Tuesday, March 03, 2009

Free and legal MP3 from Say Hi (brisk, brilliantly constructed indie pop)

"Oh Oh Oh Oh Oh Oh Oh Oh" - Say Hi
     Say Hi, which started life in 2002 as Say Hi To Your Mom, has always been lumped into the lo-fi crowd, which seems the fate of anyone who goes the "bedroom rock" route, writing and recording and playing the instruments and fiddling with electronics pretty much alone at home. But let it be stated for the record that Eric Elbogen, Say Hi's Seattle-based mastermind, is now, even if he hasn't always been, much more than a lo-fi rocker. This guy knows how to put a song together, and doesn't mind showing us.
      And yet the cool thing is that "Oh Oh Oh Oh Oh Oh Oh Oh" is sophisticated in what strikes me as a new and impressive way. The music is by and large uncomplicated and yet completely well-rounded, by which I mean the various sounds and sections and rhythms blend to create a whole that doesn't merely sound like this or that part of it. Too much lo-fi music is maddeningly one-dimensional, sounding as if the creator can't quite picture the end result while putting the pieces together. Here, Elbogen works with discrete elements--the syncopated horn-like synthesizer of the introduction, a repeating bass drum rumble, crisply recorded acoustic guitar (complete with finger squeakings), a direct, garage-y lead guitar line--and stirs them into a brisk, cohesive, elusive song about an alluring girl and what he may or may not be doing with her. His reverby vocals slide beautifully in and around the precisely constructed landscape, singing a rapid-fire melody that seems more casual than it actually is. The simple repeated syllables of the chorus (and the title) similarly belie the savvy required to weave them into this bewitching little song.
     "Oh Oh Oh Oh Oh Oh Oh Oh" is from Say Hi's new album, Oohs and Aahs, released this week on Barsuk Records. MP3 via Barsuk.

Free and legal MP3 from Camera Obscura (happy/sad reverb rock, from Scotland)

"My Maudlin Career" - Camera Obscura
     And speaking of reverb, well, here you are. Camera Obscura has built a sturdy sound around a spacious, melancholy reverb, affecting not just lead singer Tracyanne Campbell's voice but, it seems, the entire rest of the band as well. Combine this with a knack for nostalgic beats and bittersweet lyrics and we end up pretty much suffused with a happy kind of sadness that only certain kinds of pop songs can deliver. This one carries an extra bonus ironic twist, as the song's narrator, contrary to all musical cues, insists by the end that she will not be sad again. As the extra bonus ironic saying goes, good luck with that.
     The (reverbed) keyboard motif that launches the song and recurs throughout is the spine which supports the whole--ongoing, upward-yearning octaves and near octaves that can almost sound optimistic if you're not listening carefully, and against which Campbell's disconsolate purr feels particularly star-crossed. Pianist Carey Lander is apparently playing ABBA's piano on this track, which seems to me another ironic touch, another way the band is playing with bubblegummy nostalgia but finding their own present-day substance in the process.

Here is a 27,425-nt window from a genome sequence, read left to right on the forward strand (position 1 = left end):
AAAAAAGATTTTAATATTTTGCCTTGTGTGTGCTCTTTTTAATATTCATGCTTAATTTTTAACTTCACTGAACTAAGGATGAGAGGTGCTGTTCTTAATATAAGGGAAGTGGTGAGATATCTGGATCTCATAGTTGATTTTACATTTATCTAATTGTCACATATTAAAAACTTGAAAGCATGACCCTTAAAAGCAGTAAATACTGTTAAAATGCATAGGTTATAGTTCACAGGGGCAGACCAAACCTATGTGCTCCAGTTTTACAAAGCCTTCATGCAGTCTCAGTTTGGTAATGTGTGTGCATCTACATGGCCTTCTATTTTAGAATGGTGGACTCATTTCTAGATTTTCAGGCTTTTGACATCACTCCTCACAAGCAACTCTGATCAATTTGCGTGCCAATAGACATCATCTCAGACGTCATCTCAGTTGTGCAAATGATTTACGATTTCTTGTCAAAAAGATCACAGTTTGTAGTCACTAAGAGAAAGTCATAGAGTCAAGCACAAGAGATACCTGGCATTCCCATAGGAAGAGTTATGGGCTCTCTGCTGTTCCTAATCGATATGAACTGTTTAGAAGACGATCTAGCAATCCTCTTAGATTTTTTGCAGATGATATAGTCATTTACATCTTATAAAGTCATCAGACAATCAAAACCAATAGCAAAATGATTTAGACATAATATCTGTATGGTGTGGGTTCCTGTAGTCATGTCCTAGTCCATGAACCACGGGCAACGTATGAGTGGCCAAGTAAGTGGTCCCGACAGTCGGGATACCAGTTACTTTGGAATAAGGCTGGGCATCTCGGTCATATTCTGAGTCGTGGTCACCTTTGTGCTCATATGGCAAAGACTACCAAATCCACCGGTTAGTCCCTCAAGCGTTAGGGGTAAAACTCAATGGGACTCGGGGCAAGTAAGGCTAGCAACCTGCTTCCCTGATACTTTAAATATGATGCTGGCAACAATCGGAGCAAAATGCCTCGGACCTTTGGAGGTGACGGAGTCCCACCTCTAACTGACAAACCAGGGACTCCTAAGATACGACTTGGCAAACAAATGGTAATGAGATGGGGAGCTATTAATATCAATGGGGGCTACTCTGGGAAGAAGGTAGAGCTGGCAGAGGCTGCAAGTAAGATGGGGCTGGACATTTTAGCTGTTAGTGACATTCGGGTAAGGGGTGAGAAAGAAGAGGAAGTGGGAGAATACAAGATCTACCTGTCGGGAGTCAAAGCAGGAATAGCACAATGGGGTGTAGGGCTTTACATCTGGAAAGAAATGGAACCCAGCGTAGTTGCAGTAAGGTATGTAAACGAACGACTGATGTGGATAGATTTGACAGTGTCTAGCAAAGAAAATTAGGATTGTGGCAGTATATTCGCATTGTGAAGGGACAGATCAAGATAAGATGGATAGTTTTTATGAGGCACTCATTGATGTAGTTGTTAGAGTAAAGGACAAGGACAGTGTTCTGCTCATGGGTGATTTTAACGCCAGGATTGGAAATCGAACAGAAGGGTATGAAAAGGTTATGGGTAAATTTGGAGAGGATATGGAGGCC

"My Maudlin Career" is the title track to the fourth Camera Obscura album, due out next month on 4AD Records (this will be the band's fourth record label in four tries). MP3 via the band's site.

Free and legal MP3 from Middle Distance Runner (engaging rock, with stylish drumming)

"The Sun and Earth" - Middle Distance Runner
     Drumming plays a tricky role in rock. Without drums, there's no rock to be had. You need them. But you also don't really want to notice them. Because there's almost no difference between noticeable and too noticeable when it comes to drums, and once they're too noticeable, the song doesn't have much of a chance.
      One of the reasons I like "The Sun and Earth" so much is because drummer Erik Dean (also one of the band's founders and songwriters) has found a way to give the drums a defining place within the song without overwhelming the sound. It's pretty much all tom-toms here, which is one way to move the sound down in the mix--you notice it more in your gut than in your head. That singer Stephen Kilroy has such an appealing and elastic tenor helps, also, keep the drums in the background, where they belong, even as they remain simultaneously central to the developing vibe. When the pleasing, tumbling tom-toms stop entirely for the quiet bridge at 2:39, and the narrator expresses his bewilderment at being left by a lover, he surely does sound awfully alone.
     Middle Distance Runner is a quintet from Washington, D.C. that may now actually be a quartet (available information appears contradictory at this point). They were featured once before on Fingertips, in March 2007. As noted at the time, these guys put forth a jokey front (check out their web site's FAQ, for example) but if they are smart enough to know that the Earth is in fact closer to the Sun in the winter (at least in the Northern Hemisphere), and then to use this as a viable metaphor in a song, then they're not nearly as dumb as they look, as it were. "The Sun and Earth" is a song from the band's EP (called, it seems, EP), which was self-released in the fall, but getting a renewed push as the band hits the road this spring. Thanks to Filter for the head's up.